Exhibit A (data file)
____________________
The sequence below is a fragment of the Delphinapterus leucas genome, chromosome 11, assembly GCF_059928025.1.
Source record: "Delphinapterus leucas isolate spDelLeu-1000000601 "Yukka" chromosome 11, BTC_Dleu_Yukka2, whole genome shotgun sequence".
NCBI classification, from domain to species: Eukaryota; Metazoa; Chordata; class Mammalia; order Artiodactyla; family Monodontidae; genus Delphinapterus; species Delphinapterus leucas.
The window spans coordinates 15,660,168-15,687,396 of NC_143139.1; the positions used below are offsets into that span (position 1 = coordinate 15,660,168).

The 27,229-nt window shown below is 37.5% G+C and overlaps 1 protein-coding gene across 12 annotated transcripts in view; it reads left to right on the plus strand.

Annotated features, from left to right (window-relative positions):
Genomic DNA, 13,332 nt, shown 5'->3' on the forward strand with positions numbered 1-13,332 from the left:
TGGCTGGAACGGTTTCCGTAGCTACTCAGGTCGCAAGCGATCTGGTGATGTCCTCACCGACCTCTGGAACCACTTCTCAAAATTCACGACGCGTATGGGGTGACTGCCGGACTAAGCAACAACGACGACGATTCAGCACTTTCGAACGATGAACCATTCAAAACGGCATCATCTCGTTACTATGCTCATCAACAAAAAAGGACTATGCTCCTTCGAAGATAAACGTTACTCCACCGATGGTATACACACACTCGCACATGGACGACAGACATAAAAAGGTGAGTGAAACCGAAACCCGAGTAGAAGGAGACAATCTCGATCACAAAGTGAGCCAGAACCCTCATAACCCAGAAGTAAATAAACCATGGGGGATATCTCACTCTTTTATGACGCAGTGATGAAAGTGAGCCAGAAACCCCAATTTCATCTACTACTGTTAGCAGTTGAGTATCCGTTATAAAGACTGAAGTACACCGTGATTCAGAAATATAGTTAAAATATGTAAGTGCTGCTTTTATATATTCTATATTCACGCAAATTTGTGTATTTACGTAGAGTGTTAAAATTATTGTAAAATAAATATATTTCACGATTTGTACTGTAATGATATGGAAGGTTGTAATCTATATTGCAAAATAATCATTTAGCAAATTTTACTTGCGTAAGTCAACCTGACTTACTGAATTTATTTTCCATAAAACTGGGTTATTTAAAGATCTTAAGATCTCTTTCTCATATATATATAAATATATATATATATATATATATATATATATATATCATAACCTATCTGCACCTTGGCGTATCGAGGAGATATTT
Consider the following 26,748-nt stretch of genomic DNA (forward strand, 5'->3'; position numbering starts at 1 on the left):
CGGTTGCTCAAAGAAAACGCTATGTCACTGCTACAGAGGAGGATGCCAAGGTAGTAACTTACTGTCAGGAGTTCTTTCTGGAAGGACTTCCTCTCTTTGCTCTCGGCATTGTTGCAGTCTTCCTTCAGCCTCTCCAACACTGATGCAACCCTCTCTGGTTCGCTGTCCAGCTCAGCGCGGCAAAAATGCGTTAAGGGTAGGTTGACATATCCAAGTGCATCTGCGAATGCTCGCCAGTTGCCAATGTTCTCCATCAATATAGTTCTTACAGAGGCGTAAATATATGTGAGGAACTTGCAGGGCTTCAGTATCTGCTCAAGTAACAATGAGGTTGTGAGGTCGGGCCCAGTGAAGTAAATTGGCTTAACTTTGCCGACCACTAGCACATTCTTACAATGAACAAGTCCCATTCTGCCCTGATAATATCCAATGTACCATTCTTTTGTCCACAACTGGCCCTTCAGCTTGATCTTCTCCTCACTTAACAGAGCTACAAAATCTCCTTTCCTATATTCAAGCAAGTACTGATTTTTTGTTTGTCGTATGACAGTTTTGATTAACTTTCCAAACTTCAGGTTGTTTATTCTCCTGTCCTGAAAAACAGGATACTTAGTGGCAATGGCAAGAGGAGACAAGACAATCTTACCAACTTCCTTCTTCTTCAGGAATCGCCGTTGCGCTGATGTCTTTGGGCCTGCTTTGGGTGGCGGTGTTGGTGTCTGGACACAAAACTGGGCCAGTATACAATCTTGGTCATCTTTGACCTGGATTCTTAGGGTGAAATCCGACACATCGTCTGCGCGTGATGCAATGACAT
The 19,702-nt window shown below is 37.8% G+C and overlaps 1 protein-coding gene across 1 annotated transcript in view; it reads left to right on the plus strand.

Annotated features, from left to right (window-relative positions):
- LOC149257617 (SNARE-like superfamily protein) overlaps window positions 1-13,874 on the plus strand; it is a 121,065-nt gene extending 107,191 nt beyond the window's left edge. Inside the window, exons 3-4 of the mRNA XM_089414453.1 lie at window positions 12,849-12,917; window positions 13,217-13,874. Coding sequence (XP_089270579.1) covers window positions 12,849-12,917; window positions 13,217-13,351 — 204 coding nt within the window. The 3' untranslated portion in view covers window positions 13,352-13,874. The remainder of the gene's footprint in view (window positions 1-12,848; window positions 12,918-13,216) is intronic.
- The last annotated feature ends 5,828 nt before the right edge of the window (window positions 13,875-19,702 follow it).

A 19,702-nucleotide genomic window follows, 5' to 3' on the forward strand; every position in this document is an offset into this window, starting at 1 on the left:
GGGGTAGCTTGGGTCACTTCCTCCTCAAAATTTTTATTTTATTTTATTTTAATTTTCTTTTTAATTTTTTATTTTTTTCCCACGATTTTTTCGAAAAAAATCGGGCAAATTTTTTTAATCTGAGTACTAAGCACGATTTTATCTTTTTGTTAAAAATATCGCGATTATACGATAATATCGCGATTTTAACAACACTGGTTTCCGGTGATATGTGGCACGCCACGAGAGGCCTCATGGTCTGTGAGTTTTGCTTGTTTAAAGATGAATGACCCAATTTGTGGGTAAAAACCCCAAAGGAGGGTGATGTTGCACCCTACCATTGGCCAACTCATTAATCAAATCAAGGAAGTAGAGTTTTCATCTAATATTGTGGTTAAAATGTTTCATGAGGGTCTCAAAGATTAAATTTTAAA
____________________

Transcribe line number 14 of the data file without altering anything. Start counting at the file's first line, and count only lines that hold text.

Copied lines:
- The last annotated feature ends 5,828 nt before the right edge of the window (window positions 13,875-19,702 follow it).